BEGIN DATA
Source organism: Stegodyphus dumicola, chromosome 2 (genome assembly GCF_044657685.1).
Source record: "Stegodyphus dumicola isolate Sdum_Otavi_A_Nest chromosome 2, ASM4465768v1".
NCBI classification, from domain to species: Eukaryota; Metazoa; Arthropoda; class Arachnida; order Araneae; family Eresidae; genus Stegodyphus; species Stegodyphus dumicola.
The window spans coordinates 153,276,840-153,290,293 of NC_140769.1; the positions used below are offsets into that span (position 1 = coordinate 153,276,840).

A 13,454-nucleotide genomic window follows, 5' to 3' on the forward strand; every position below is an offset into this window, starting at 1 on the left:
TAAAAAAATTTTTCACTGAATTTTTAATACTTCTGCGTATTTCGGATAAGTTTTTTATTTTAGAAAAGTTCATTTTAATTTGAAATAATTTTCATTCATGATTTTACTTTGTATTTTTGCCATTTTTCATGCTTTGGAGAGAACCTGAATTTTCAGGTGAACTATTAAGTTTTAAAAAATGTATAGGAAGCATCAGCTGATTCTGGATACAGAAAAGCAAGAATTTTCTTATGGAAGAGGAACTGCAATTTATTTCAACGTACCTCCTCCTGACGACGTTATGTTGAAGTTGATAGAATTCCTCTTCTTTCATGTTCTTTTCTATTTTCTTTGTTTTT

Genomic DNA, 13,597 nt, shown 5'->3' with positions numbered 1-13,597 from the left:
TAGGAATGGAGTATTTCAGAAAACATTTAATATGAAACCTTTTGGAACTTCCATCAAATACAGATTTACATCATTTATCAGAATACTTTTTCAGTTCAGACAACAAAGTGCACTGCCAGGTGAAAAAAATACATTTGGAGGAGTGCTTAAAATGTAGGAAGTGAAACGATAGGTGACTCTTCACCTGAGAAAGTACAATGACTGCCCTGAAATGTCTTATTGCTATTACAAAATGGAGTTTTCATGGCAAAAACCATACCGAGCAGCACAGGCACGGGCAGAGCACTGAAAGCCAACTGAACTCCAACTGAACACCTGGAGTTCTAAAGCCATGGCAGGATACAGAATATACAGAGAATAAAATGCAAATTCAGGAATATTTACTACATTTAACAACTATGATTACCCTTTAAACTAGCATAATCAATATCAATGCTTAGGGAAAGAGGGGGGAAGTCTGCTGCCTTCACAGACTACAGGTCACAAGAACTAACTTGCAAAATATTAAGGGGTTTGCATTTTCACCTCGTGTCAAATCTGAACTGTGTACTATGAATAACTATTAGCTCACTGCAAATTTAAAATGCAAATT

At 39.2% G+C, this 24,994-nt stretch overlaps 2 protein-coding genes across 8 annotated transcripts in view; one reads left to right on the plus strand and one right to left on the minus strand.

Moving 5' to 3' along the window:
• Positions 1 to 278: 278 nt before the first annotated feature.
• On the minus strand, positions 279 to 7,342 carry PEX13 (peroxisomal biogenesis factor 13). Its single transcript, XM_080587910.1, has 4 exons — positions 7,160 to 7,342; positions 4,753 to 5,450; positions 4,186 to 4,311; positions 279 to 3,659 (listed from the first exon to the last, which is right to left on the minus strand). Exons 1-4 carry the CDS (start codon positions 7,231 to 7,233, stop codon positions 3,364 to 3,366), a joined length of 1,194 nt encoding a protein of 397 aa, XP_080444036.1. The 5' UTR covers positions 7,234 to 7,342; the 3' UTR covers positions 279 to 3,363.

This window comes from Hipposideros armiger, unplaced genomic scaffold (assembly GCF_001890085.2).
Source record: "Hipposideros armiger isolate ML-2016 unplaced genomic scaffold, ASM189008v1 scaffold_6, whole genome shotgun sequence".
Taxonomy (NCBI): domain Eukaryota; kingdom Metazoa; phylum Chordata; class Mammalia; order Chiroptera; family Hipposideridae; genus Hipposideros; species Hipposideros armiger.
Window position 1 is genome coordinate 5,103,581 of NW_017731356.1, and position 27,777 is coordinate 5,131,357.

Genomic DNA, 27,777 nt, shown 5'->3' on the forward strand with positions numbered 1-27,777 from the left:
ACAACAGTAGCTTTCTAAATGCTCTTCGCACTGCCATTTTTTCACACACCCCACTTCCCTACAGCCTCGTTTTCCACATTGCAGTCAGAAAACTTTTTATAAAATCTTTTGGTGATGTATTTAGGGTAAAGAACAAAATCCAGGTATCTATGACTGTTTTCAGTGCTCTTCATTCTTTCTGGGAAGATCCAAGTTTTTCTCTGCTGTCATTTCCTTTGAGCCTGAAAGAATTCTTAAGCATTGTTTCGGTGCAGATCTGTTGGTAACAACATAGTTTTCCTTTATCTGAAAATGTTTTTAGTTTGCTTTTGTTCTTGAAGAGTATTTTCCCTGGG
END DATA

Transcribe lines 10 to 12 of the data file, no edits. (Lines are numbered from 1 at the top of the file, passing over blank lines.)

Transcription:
Moving 5' to 3' along the window:
• Positions 1 to 278: 278 nt before the first annotated feature.
• On the minus strand, positions 279 to 7,342 carry PEX13 (peroxisomal biogenesis factor 13). Its single transcript, XM_080587910.1, has 4 exons — positions 7,160 to 7,342; positions 4,753 to 5,450; positions 4,186 to 4,311; positions 279 to 3,659 (listed from the first exon to the last, which is right to left on the minus strand). Exons 1-4 carry the CDS (start codon positions 7,231 to 7,233, stop codon positions 3,364 to 3,366), a joined length of 1,194 nt encoding a protein of 397 aa, XP_080444036.1. The 5' UTR covers positions 7,234 to 7,342; the 3' UTR covers positions 279 to 3,363.